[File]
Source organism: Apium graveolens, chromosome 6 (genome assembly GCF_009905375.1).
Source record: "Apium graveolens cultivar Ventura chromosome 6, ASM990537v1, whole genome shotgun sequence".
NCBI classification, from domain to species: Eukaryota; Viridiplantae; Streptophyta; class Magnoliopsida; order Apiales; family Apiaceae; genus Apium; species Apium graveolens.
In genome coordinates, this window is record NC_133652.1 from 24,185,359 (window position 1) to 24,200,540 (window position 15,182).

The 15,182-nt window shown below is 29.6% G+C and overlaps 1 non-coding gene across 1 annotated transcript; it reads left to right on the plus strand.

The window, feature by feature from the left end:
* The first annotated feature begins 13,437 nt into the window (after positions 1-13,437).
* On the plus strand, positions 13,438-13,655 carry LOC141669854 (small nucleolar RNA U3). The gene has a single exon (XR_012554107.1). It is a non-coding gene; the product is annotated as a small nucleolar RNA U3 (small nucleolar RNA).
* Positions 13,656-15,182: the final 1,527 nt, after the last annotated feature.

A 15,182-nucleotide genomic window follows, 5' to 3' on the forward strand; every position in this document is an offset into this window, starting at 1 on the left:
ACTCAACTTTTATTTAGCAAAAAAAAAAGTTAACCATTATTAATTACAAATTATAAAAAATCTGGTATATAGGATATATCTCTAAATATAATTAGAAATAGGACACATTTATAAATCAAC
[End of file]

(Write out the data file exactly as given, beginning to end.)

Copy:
Source organism: Apium graveolens, chromosome 6 (genome assembly GCF_009905375.1).
Source record: "Apium graveolens cultivar Ventura chromosome 6, ASM990537v1, whole genome shotgun sequence".
NCBI classification, from domain to species: Eukaryota; Viridiplantae; Streptophyta; class Magnoliopsida; order Apiales; family Apiaceae; genus Apium; species Apium graveolens.
In genome coordinates, this window is record NC_133652.1 from 24,185,359 (window position 1) to 24,200,540 (window position 15,182).

The 15,182-nt window shown below is 29.6% G+C and overlaps 1 non-coding gene across 1 annotated transcript; it reads left to right on the plus strand.

The window, feature by feature from the left end:
* The first annotated feature begins 13,437 nt into the window (after positions 1-13,437).
* On the plus strand, positions 13,438-13,655 carry LOC141669854 (small nucleolar RNA U3). The gene has a single exon (XR_012554107.1). It is a non-coding gene; the product is annotated as a small nucleolar RNA U3 (small nucleolar RNA).
* Positions 13,656-15,182: the final 1,527 nt, after the last annotated feature.

A 15,182-nucleotide genomic window follows, 5' to 3' on the forward strand; every position in this document is an offset into this window, starting at 1 on the left:
ACTCAACTTTTATTTAGCAAAAAAAAAAGTTAACCATTATTAATTACAAATTATAAAAAATCTGGTATATAGGATATATCTCTAAATATAATTAGAAATAGGACACATTTATAAATCAAC